In addition to targeting individuals involved in the Clinton Campaign, GRU officers also targeted individuals and entities involved in the administration of the elections. Victims included U.S. State and local entities, such as state boards of elections, secretaries of state, and county governments, as well as individuals who worked for those entities. The GRU also targeted private technology firms responsible for manufacturing and administering election-related software and hardware, such as voter registration software and electronic polling stations.” (Page 50-Volume I)

Mueller states that his office did not investigate this issue any further, indicating that the FBI, Department of Homeland Security, and the states have separate investigations ongoing. We don’t hear much about that though. And frankly, do we really know that no votes were changed in 2016? Do we know without a doubt that voting rolls weren’t altered?

All of Congress and the President of the United States ought to be working together as we speak to address this disturbing development. They are not. Frankly, the President himself has rarely, if ever, talked to this issue and the reason for that most likely centers around his inability to accept the fact that his election to that office is tainted. This is all about his narcissism and ego. Nothing more—nothing less. In the meantime, our democracy is crying for help. Without presidential leadership and congressional action, we’re in deep trouble. There are some on the Democratic side who are sounding the alarm. We need more of them.

Final thoughts on Mueller

I’d like to close with a few thoughts on Robert Mueller himself. Going into this, I’ve always had a certain amount of respect for Mueller. And after the release of his report, my admiration has only grown. Overall, I think the man did what he was hired to do, and then some. It’s as detailed as one might expect from a man who has spent decades in the justice department, and whose reputation as a stickler for detail and fairness is beyond reproach.

It’s all the more reason that when I look back at how he was treated by President Trump, Don Jr., and many others from the Republican side of the aisle, I can only shake my head. We were told he was conflicted … he was best friends with Comey … he hired 13 angry Democrats … he has to go because of a dispute at one of Trump’s golf courses … it’s nothing but a witch hunt.

Yet, he looked at the evidence put before him and decided to give a pass to the Trump Campaign, at least as it pertained to a conspiracy with the Russians. On obstruction of justice and Trump? He did not give him a pass but did not indict him either. And we’re still hearing how much it was a witch hunt?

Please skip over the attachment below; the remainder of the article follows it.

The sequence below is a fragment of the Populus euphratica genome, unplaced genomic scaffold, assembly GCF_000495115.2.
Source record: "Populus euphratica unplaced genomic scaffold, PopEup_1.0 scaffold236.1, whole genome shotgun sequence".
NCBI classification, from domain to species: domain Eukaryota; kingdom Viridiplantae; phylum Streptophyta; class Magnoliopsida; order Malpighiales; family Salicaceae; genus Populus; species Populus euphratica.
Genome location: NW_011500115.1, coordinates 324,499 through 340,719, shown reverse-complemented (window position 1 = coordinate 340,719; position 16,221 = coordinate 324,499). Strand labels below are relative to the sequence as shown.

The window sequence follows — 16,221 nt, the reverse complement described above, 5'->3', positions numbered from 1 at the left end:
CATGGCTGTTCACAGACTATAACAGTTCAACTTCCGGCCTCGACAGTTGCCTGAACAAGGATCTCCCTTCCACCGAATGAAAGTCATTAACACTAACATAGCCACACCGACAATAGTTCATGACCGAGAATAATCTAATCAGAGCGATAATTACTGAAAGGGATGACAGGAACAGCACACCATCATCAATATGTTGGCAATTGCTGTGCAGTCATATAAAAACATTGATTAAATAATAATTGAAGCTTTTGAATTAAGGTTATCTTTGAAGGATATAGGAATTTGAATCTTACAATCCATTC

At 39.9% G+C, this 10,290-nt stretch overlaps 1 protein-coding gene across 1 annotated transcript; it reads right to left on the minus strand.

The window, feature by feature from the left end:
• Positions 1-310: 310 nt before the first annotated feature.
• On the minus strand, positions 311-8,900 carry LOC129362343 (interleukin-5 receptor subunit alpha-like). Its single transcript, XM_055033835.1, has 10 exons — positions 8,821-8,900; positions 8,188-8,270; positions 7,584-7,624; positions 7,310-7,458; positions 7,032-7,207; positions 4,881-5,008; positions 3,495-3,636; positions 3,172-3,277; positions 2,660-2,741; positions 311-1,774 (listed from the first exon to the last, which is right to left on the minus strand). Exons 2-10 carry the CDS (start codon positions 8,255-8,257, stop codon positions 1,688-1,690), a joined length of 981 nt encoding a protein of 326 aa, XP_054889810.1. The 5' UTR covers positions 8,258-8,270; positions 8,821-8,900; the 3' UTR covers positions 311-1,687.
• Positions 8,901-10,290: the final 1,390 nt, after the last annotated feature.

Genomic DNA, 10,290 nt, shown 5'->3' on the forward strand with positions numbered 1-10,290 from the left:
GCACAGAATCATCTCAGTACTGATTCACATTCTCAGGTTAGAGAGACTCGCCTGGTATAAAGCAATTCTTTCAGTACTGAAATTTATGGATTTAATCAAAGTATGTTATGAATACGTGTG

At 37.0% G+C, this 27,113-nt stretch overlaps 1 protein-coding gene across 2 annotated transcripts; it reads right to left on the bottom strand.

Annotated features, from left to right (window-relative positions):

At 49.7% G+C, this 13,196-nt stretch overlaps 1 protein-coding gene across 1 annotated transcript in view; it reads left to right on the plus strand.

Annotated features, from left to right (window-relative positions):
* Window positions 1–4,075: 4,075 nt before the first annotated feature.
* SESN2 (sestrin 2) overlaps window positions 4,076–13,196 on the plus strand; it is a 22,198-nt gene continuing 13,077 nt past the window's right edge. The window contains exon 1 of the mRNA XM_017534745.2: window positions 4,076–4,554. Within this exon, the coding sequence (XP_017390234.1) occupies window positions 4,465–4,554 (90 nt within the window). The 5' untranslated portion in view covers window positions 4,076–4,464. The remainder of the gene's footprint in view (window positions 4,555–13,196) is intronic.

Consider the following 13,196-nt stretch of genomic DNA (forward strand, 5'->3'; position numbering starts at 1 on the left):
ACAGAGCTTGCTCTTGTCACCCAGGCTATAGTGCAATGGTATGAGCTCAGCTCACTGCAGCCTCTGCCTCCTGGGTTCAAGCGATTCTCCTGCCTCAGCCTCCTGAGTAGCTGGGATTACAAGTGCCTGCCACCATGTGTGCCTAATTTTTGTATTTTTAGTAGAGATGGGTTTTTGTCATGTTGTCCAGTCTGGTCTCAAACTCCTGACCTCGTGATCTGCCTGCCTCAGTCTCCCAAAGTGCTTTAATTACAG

And, speaking again of Don Jr., the man needs to thank his lucky stars that Mueller treated him with extreme caution and fairness because, in my view, he came within an eyelash of receiving an indictment. As mentioned above, much of what Mueller determined depended on whether Don Jr. knew what the hell he was doing. He could not conclude, beyond a reasonable doubt, that he knowingly and willingly accepted the proposed dirt on Hillary, and realized it was against the law. If I had any issue with Mueller at all, it’s in this realm of his decision-making. How many of the rest of us Americans can be assured of being saved because we were ‘ignorant’ of the law?

The way forward

Finally, it appears to me that impeachment is slowly but surely becoming the only way we will be able to resolve these issues. Clearly, the president of the United States is guilty of impeachable offenses. Mueller has given Congress a roadmap, with 10 categories of obstructive acts by the president—detailed, specific, and corroborated. It’s going to be up to Democrats in the House of Representatives to investigate these matters as quickly as they possibly can. It’s not just the Mueller Report either. Multiple investigations are going on, and subpoenas are being filed.

This President will not cooperate. He’s already stonewalling. It’s inevitable in my view that Congress must and will impeach this president, regardless of whether Senate Republicans will have the guts to make a principled stand. Democrats are not in concert as to how to proceed, but House Speaker Nancy Pelosi is urging caution.

And for now, caution is what it’s going to be. I’m not a patient person these days. But, I’m willing to give the Democrats a chance to get this right. One way or the other, this president will be held to account. If it takes multiple investigations and testimony from the leading players in all of this—so be it.

And let us not forget that Mueller and his team found many links and contacts between Trump Campaign officials and individuals having or claiming to have ties to the Russian government. While he did not find the so-called smoking gun, we should not minimize the troubling nature of this whole thing. They were all willing to accept the help of Russia, and as Mueller stated on more than one occasion, the people he interviewed throughout this process weren’t exactly forthcoming. We may never know the truth quite frankly. We should all be troubled about that.

We do owe Robert Mueller a debt of gratitude, however. He’s done his job. Now it’s up to the United States Congress to do theirs.